Tuesday, March 29, 2011

'Fun' at the dentist

Yesterday started beautifully with a yoga class in which the teacher placed a big emphasis on breathing. Breathing was a good thing to remember as I went through the day.

Having skipped breakfast because I was having a fasting cholesterol test, I was getting kind of hungry when I checked in for my appointment at Dana-Farber. Accustomed to long waits in the old building, I was surprised when I was called right in to my appointment in the infusion room in the goregous new building.

One of my old nurses set me up in a corner chair with a view of the Boston skyline, a welcome change from the windowless infusion room in the old place. She quickly put in an IV and drew my blood, then said I could go to the cafeteria to get some (Starbucks!) coffee. Diane had packed a blueberry muffin and a yogurt, and when I returned to my seat I happily settled in.

I got premedication – two Tylenol and a Benadryl – the platelets started infusing, and the nurse zapped my coffee for me a couple of times. Unused to Benadryl, I got pleasantly drowsy. The dentist had said I could take two Ativan in advance of the extraction (scheduled for 1), so around noon, I downed them. I probably could have gotten away with one.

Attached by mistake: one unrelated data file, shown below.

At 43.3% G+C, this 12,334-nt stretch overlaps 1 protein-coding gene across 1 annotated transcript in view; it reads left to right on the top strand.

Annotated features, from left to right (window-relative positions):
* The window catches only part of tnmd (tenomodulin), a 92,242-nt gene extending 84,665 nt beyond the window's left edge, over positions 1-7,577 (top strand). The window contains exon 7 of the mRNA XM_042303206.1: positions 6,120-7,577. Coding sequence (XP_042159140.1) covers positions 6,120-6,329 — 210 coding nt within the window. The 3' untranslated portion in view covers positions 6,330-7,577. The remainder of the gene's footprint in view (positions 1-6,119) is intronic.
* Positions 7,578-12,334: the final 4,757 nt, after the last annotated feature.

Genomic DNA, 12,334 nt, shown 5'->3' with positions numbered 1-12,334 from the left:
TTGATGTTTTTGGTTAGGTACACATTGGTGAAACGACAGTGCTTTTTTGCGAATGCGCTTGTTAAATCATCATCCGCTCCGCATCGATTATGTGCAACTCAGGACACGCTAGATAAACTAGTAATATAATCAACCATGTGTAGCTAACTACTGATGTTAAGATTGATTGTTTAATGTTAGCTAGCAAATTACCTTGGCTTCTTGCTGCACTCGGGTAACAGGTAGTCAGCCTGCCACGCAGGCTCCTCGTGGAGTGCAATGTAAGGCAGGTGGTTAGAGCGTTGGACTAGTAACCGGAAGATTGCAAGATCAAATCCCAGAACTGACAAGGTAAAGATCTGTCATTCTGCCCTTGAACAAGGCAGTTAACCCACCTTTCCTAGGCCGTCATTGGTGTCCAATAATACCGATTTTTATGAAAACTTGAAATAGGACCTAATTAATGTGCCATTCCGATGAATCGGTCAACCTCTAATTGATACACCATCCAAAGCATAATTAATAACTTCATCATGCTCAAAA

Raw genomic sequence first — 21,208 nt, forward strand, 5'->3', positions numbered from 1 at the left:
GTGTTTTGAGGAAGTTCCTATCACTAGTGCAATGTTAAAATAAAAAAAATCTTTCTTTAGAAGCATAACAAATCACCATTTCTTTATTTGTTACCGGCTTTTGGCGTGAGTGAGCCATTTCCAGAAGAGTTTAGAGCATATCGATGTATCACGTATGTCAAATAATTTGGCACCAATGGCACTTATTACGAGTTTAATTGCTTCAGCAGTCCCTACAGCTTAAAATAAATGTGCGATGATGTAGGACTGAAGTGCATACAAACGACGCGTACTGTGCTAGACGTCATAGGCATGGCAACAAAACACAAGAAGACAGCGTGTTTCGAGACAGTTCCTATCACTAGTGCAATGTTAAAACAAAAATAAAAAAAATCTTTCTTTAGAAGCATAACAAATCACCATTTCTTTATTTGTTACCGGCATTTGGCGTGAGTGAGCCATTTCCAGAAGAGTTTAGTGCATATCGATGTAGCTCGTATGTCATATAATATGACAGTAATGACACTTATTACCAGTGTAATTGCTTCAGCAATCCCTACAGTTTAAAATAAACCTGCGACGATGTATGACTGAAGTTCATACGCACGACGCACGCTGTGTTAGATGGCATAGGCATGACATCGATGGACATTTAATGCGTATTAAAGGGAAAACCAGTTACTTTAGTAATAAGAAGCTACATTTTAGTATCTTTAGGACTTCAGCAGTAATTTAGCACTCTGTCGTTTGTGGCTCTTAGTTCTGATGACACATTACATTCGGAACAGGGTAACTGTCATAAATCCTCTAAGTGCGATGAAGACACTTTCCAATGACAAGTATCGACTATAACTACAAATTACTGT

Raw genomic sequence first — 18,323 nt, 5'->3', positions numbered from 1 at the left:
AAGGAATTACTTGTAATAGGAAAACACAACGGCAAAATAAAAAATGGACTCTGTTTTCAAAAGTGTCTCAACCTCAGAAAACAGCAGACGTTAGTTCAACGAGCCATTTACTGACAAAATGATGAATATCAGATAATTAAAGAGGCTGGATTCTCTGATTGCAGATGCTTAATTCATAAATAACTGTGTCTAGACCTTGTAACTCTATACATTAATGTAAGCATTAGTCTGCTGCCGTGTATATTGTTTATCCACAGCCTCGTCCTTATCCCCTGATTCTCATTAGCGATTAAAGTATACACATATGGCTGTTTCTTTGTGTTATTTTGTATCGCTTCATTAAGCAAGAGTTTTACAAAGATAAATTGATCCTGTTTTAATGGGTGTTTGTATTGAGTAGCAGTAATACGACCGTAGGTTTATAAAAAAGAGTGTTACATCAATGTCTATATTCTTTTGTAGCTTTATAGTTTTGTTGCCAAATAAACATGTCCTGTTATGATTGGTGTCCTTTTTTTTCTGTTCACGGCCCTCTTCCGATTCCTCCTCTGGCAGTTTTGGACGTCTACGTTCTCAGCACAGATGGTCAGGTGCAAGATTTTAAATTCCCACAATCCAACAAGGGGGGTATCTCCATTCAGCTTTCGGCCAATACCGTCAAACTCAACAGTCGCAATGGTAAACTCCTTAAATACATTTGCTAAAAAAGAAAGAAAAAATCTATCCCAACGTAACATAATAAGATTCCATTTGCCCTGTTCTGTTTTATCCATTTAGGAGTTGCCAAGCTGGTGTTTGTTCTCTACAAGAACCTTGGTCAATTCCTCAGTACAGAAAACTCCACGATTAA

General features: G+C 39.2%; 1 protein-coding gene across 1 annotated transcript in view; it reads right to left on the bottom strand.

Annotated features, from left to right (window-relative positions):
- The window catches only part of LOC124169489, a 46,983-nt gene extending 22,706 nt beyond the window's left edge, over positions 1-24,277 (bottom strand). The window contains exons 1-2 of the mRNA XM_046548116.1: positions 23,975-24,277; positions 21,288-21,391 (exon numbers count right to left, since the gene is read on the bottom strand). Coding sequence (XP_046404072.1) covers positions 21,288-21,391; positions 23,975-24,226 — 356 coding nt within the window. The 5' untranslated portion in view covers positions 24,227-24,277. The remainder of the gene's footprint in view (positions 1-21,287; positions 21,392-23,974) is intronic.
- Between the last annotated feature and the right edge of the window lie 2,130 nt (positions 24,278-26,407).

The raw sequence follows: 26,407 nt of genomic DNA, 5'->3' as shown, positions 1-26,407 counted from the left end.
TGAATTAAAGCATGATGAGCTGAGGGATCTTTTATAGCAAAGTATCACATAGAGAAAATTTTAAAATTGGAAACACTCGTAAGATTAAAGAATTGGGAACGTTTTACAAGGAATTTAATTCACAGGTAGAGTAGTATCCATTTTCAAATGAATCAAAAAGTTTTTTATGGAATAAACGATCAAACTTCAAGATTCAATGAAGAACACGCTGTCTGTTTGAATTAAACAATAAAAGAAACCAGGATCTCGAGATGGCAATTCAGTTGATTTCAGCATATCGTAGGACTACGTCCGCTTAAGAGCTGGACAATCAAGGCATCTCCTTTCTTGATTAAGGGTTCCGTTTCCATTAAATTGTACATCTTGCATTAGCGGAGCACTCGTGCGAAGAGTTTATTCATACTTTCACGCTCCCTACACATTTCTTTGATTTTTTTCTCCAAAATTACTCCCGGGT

Melissa met me in the infusion room and said my counts are good, about the same as last time. My liver is stable, but she said to stay on the same prednisone dose – 10 mg. – until next time and then hopefully decrease. My potassium, sodium and cholesterol are normal.

Diane came and walked me to the surgeon's office. He gave me enough Novocaine so that I didn't feel much except for a few twinges. In contrast to the first surgeon back home who chipped away at the teeth until there was nothing much left, this doctor actually pulled them right out. A resident, he was eventually joined by his supervisor, and it seemed to me that they took a while twisting, turning and pulling.

I say "seemed," because I was falling asleep, and they had to keep reminding me to open my mouth.

Just so life should not get too boring, the resident noticed a small spot under my tongue and said he was going to biopsy it for tongue cancer.


He said that it was small, and if the biopsy came back positive, he would simply go back in and remove the rest. The results are due back in about a week. He also said to make an follow-up appointment in a week. I had no memory of doing that, and Diane later told me she made it for next Wednesday.

With that, she wheeled me out of there back to the car, where my mind drifted to the only case of tongue cancer that I had ever known, that of a friend's sister (a smoker) who died of it.

I didn't have much time to fret, because as soon as we got back to the house, I passed out in my coat on the couch. I wandered into the kitchen long enough to eat an omelet that Diane made, tried to read but couldn't because my eyes wouldn't focus, and then went to bed.

This morning we went to see Dr. Linn, the dermatologist. When I showed her the yukky spot on my forehead, she proclaimed it beautiful and said that's what it's supposed to look like. I have a few lingering spots – precancerous – and she said to apply that same strong cream (flourouracil) )to them so they too would get really red and gross and then fall off. Definitely something to look forward to.